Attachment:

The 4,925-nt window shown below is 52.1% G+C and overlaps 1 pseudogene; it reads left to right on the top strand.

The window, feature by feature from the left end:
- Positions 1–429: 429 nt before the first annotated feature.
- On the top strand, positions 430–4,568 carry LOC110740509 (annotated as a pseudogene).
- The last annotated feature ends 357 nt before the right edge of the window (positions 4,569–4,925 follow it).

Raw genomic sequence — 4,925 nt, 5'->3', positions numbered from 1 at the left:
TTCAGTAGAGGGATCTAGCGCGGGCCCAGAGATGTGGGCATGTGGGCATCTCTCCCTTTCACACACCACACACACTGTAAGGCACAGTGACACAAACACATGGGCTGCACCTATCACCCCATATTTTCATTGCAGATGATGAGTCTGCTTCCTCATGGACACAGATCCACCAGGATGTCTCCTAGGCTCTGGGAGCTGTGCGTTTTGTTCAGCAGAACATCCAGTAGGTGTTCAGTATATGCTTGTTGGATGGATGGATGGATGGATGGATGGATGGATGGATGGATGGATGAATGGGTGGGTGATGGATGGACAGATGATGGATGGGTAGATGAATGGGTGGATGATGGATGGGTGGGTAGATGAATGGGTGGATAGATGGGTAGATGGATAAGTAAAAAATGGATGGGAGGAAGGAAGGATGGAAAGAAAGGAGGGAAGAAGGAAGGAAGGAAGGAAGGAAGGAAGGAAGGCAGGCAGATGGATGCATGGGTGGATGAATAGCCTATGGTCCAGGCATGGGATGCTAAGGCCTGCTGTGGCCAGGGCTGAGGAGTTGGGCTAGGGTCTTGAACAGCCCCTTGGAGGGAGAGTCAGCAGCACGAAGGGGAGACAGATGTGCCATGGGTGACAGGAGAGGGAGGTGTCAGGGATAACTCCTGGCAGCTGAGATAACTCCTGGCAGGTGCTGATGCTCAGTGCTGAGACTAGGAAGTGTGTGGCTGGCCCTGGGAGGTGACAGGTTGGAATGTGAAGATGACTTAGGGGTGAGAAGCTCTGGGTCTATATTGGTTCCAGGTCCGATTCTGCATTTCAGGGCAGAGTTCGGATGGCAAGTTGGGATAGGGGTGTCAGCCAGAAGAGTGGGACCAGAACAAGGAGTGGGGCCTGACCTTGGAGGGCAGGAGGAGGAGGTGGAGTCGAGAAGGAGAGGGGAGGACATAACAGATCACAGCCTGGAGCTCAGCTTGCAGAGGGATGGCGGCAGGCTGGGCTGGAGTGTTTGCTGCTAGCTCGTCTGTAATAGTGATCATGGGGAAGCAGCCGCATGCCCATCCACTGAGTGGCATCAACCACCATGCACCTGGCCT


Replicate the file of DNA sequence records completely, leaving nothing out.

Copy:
The 4,925-nt window shown below is 52.1% G+C and overlaps 1 pseudogene; it reads left to right on the top strand.

The window, feature by feature from the left end:
- Positions 1–429: 429 nt before the first annotated feature.
- On the top strand, positions 430–4,568 carry LOC110740509 (annotated as a pseudogene).
- The last annotated feature ends 357 nt before the right edge of the window (positions 4,569–4,925 follow it).

Raw genomic sequence — 4,925 nt, 5'->3', positions numbered from 1 at the left:
TTCAGTAGAGGGATCTAGCGCGGGCCCAGAGATGTGGGCATGTGGGCATCTCTCCCTTTCACACACCACACACACTGTAAGGCACAGTGACACAAACACATGGGCTGCACCTATCACCCCATATTTTCATTGCAGATGATGAGTCTGCTTCCTCATGGACACAGATCCACCAGGATGTCTCCTAGGCTCTGGGAGCTGTGCGTTTTGTTCAGCAGAACATCCAGTAGGTGTTCAGTATATGCTTGTTGGATGGATGGATGGATGGATGGATGGATGGATGGATGGATGGATGAATGGGTGGGTGATGGATGGACAGATGATGGATGGGTAGATGAATGGGTGGATGATGGATGGGTGGGTAGATGAATGGGTGGATAGATGGGTAGATGGATAAGTAAAAAATGGATGGGAGGAAGGAAGGATGGAAAGAAAGGAGGGAAGAAGGAAGGAAGGAAGGAAGGAAGGAAGGAAGGCAGGCAGATGGATGCATGGGTGGATGAATAGCCTATGGTCCAGGCATGGGATGCTAAGGCCTGCTGTGGCCAGGGCTGAGGAGTTGGGCTAGGGTCTTGAACAGCCCCTTGGAGGGAGAGTCAGCAGCACGAAGGGGAGACAGATGTGCCATGGGTGACAGGAGAGGGAGGTGTCAGGGATAACTCCTGGCAGCTGAGATAACTCCTGGCAGGTGCTGATGCTCAGTGCTGAGACTAGGAAGTGTGTGGCTGGCCCTGGGAGGTGACAGGTTGGAATGTGAAGATGACTTAGGGGTGAGAAGCTCTGGGTCTATATTGGTTCCAGGTCCGATTCTGCATTTCAGGGCAGAGTTCGGATGGCAAGTTGGGATAGGGGTGTCAGCCAGAAGAGTGGGACCAGAACAAGGAGTGGGGCCTGACCTTGGAGGGCAGGAGGAGGAGGTGGAGTCGAGAAGGAGAGGGGAGGACATAACAGATCACAGCCTGGAGCTCAGCTTGCAGAGGGATGGCGGCAGGCTGGGCTGGAGTGTTTGCTGCTAGCTCGTCTGTAATAGTGATCATGGGGAAGCAGCCGCATGCCCATCCACTGAGTGGCATCAACCACCATGCACCTGGCCT